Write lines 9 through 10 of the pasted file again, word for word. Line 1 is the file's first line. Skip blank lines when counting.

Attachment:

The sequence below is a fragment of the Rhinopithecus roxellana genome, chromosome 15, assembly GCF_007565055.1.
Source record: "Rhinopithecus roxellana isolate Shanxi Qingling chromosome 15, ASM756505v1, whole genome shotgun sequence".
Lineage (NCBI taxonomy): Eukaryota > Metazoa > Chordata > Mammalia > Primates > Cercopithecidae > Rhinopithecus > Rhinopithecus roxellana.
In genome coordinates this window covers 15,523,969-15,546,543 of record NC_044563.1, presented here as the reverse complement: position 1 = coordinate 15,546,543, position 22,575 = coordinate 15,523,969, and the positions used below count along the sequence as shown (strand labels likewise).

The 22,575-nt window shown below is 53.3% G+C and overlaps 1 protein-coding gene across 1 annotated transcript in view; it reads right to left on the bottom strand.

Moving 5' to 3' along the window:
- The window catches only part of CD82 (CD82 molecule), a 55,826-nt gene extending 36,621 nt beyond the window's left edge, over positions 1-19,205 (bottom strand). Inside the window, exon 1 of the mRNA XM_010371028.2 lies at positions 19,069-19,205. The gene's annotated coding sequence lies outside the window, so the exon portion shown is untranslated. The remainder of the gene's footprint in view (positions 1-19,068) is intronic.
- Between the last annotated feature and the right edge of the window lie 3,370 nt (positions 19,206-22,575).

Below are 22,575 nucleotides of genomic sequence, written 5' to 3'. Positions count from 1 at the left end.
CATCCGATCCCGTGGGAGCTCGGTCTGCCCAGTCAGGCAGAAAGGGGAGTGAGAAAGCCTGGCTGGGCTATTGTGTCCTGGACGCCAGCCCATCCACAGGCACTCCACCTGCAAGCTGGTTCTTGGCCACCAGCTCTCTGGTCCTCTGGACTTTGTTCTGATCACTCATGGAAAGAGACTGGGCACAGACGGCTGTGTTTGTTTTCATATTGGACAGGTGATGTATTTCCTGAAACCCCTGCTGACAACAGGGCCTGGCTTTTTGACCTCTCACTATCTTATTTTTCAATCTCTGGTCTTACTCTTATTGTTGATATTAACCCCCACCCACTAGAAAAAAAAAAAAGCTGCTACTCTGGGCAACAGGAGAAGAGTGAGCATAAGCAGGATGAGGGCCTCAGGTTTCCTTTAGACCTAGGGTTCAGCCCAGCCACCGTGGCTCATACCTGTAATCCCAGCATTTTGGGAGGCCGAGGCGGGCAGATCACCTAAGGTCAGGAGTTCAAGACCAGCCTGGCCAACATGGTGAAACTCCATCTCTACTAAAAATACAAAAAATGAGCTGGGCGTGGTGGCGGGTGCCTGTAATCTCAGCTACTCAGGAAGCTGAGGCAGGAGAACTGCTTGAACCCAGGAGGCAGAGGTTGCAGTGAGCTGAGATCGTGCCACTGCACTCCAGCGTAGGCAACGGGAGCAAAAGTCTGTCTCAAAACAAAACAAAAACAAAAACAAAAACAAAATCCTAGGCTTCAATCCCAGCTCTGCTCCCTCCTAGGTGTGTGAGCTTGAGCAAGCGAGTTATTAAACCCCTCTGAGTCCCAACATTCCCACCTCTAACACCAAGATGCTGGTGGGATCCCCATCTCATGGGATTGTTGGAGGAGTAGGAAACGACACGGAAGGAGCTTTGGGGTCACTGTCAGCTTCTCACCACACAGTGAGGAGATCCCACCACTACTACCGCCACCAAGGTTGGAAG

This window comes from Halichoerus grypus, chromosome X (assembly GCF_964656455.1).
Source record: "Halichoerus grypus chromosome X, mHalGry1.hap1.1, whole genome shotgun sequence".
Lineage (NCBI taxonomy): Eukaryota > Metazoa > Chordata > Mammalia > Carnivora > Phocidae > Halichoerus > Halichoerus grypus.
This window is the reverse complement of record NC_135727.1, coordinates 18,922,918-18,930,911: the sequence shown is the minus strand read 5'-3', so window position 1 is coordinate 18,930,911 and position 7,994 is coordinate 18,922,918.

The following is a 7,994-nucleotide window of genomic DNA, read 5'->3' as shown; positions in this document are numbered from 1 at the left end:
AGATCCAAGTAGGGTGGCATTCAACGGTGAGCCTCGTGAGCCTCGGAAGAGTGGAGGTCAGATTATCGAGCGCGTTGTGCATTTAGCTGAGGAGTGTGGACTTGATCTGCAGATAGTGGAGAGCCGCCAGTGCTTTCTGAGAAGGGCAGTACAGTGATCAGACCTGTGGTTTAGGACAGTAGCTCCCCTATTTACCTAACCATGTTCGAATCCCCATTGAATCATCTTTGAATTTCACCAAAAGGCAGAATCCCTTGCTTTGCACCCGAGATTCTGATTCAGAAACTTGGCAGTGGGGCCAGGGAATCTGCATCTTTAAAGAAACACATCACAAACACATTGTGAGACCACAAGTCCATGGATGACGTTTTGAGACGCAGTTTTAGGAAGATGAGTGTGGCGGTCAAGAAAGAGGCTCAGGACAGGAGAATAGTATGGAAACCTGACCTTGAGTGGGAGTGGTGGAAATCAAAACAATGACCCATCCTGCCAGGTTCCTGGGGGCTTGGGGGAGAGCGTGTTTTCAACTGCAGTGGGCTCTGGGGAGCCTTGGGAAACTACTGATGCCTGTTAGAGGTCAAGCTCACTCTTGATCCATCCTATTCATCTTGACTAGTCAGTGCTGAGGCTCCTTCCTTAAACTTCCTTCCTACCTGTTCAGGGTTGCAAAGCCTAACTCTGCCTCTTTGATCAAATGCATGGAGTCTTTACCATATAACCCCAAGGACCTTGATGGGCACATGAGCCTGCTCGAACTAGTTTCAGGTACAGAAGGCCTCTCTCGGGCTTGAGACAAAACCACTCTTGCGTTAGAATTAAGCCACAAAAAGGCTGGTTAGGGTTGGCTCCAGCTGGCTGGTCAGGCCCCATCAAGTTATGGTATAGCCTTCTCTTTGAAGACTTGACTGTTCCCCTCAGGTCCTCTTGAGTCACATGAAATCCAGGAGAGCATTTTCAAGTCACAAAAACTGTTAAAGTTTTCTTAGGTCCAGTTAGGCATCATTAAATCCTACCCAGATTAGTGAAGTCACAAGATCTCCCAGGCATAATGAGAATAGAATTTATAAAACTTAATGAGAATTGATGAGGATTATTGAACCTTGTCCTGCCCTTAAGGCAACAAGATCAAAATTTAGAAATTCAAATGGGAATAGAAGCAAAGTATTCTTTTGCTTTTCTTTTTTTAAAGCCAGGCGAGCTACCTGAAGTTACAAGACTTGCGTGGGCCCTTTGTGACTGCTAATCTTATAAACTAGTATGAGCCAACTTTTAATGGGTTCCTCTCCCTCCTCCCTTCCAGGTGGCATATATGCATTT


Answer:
Below are 22,575 nucleotides of genomic sequence, written 5' to 3'. Positions count from 1 at the left end.
CATCCGATCCCGTGGGAGCTCGGTCTGCCCAGTCAGGCAGAAAGGGGAGTGAGAAAGCCTGGCTGGGCTATTGTGTCCTGGACGCCAGCCCATCCACAGGCACTCCACCTGCAAGCTGGTTCTTGGCCACCAGCTCTCTGGTCCTCTGGACTTTGTTCTGATCACTCATGGAAAGAGACTGGGCACAGACGGCTGTGTTTGTTTTCATATTGGACAGGTGATGTATTTCCTGAAACCCCTGCTGACAACAGGGCCTGGCTTTTTGACCTCTCACTATCTTATTTTTCAATCTCTGGTCTTACTCTTATTGTTGATATTAACCCCCACCCACTAGAAAAAAAAAAAAGCTGCTACTCTGGGCAACAGGAGAAGAGTGAGCATAAGCAGGATGAGGGCCTCAGGTTTCCTTTAGACCTAGGGTTCAGCCCAGCCACCGTGGCTCATACCTGTAATCCCAGCATTTTGGGAGGCCGAGGCGGGCAGATCACCTAAGGTCAGGAGTTCAAGACCAGCCTGGCCAACATGGTGAAACTCCATCTCTACTAAAAATACAAAAAATGAGCTGGGCGTGGTGGCGGGTGCCTGTAATCTCAGCTACTCAGGAAGCTGAGGCAGGAGAACTGCTTGAACCCAGGAGGCAGAGGTTGCAGTGAGCTGAGATCGTGCCACTGCACTCCAGCGTAGGCAACGGGAGCAAAAGTCTGTCTCAAAACAAAACAAAAACAAAAACAAAAACAAAATCCTAGGCTTCAATCCCAGCTCTGCTCCCTCCTAGGTGTGTGAGCTTGAGCAAGCGAGTTATTAAACCCCTCTGAGTCCCAACATTCCCACCTCTAACACCAAGATGCTGGTGGGATCCCCATCTCATGGGATTGTTGGAGGAGTAGGAAACGACACGGAAGGAGCTTTGGGGTCACTGTCAGCTTCTCACCACACAGTGAGGAGATCCCACCACTACTACCGCCACCAAGGTTGGAAG